The producers must have an easy time making this show. Everything is right out of the Bush-Cheney propaganda handbook. They stick to the official script that DHS is securing the United States from terrorist threats and attacks. But where were the threats? The umpteen pounds of drugs confiscated don't scare me in the least. Make them legal already. The barbecued bats from Thailand? That's definitely gross and they might have made a few people sick, but I wish our government could put the same effort into inspecting imports which are a very real threat.

Finally, we're treated to the new American experience of airport security theater. The bizarre scene of a boy around age 11 dutifully reporting the contents of his backpack to an agent made me wonder if Bush ever envisioned a Youth League. Hey, it's not too late, George. You've got two weeks left.

The message of the show was clear. Shut up. We're doing this for your own good. Now stand still while we put this collar around your neck.

I rate this show "code red." Be on high alert if you dare to watch it.

Sunday, January 04, 2009

The Future

Sometimes when I look backwards I appreciate the present more. Here is an example: 16 computer ads from the 1980's. It's too easy to smugly joke about slow processors and small hard drives, but #14 makes me laugh for other reasons. The ad's caption proclaims "user-friendly software," and the image of the "micro workstation" shows a classically cryptic directory listing from the Microsoft operating system. The number of bytes free is duly reported along side the sad blinking command prompt that intimidated every new user. Very friendly indeed.

Ad #13 holds a special place in my heart. At age 13, I really believed that when I plugged this cartridge and special keypad into my Atari 2600 I was going to feel like I was exploring the galaxy. Instead... actually, I really don't remember... I'm only left with a vague sense of disappointment in a game that's still gathering dust in the garage. And yes, in case you were wondering, I was rather nerdy for a girl. And yes, in case you were wondering, we never clean our garage.

But what has come of our hopes for space exploration, the future, and moving forward? What about the ideas of Tomorrowland? P.J. O'Rourke visited the famous Disney attraction and wrote about our apparently beige and unimaginative future:
Let us not confuse imagination with innovation or even with progress. Man’s descent from the trees and adoption of the brilliant mechanics of bipedalism were innovation and progress of the first order. But what did we do with this progress for our first million years as humans? As best we can tell, we hung around the Olduvai Gorge and beat some rocks together to make “chopping tools.”

On the other hand, the Italian Renaissance was so imaginative that during its three centuries, practically everything worth imagining was imagined. And yet not much was actually invented in Florence, Pisa, or Rome.

Global imagination, like global climate, seems to have cycles—natural, man-made, or whatever. Sometimes what people imagine for the future is bogged down in the literal—call it “blogged” for short. The last thousand years of the Roman Empire, for example, were no great shakes. The Romans had all the engineering necessary to start an industrial revolution. But they preferred to have toga parties and let slaves do all the work.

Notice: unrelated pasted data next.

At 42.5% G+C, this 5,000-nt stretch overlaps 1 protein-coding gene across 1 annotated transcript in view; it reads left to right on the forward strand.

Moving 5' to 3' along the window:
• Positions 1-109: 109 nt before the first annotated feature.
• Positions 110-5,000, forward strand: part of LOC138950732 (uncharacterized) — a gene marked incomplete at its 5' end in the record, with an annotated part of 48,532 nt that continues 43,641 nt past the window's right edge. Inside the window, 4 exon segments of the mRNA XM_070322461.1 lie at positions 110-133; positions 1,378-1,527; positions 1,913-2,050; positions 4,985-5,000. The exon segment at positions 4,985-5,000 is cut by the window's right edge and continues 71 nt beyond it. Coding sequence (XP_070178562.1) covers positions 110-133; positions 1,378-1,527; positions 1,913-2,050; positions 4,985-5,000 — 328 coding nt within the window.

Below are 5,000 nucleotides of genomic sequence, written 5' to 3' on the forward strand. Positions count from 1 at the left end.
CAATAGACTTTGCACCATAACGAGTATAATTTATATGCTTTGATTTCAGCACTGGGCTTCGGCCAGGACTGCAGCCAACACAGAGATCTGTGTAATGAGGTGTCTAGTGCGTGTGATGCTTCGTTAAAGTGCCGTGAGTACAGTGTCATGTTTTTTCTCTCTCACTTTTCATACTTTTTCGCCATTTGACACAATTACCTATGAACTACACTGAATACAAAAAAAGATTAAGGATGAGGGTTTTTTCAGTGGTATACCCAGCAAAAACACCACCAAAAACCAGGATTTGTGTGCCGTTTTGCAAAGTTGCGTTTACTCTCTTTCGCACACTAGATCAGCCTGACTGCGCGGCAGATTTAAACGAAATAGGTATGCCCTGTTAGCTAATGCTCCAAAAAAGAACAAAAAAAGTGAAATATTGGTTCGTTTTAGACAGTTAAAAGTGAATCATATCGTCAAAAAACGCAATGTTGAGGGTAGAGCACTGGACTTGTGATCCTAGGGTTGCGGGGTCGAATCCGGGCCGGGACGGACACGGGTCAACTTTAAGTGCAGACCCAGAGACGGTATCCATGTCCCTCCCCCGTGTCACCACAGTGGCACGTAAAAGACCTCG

The Chinese had gunpowder but failed to arm their troops with guns. They possessed the compass but didn’t go much of anywhere. They invented paper, printing, and a written form of their language, but hardly anyone in China was taught to read.
So in 2009, looking at cool new gadgets might be fun, but I'm going to keep my eye open for the truly imaginative. Of course, dreamers risk looking foolish, but Leonardo da Vinci didn't see all his ideas come to fruition either.

Also, I have to get in touch with O'Rourke's daughter about that system of pneumatic tubes for delivering stuffed animals. That's what the world really needs.

Friday, January 02, 2009

Crap Conspiracies of 2008

The Village Voice has the rundown on The Top 10 Rightblogger Stories of 2008 -- or, as I would have called it, the top 10 crap conspiracies that clogged my inbox. From the #10 yawner Fred Thompson to the #1 Secret Muslim story, I tried to avoid these blog topics unless I wanted to mock them.

But the one wingnut fantasy I never heard about was #9:
#9: The Cheapskate's Guide to Civil Disobedience. In the late days of the campaign emails circulated about a guy who pissed off an Obama-supporting waiter by giving his tip to a bum instead. Haw haw! Rightblogger Dr. Helen discussed undertipping waiters, maids, gardeners, etc. if Obama won as a way for rich people to express their displeasure. "If we had deployed this strategy six months ago the election would not even be close," said Ghost of a Flea. Actually this one panned out: the election wasn't close. Maybe voters figured Republicans don't tip anyway.
Oh that's brilliant. In a time of economic crisis, undertip the hard working people who serve you, and somehow that's going to win votes for Republicans. How do they figure? There exists no logic between taking action A and reaching result B. It's like their famous argument that if gays get married, then marriage is doomed. Or if fraudulent voter registration forms are detected, then somehow fictitious characters will vote.

But how do these wingnut cheapskates identify the Obama-supporting waiters, maids, and gardeners? Those types of jobs usually don't allow you to wear campaign t-shirts over your uniform. Ok, maybe I'm being silly. Obviously, the wingnuts assume they can identify these supporters by their race.

Let's admit it, the Republican party doesn't even try to hide their racism now. Republican National chair candidate Chip Saltsman recently sent his fellow party officials copies of a CD containing the parody "Barack the Magic Negro." At a time when the majority of people in this country are ready for a new era, the Republicans desperately cling to the old.

Paul Krugman wrote "As the new Democratic majority prepares to take power, Republicans have become, as Phil Gramm might put it, a party of whiners." Yes, whiners with really bad judgment.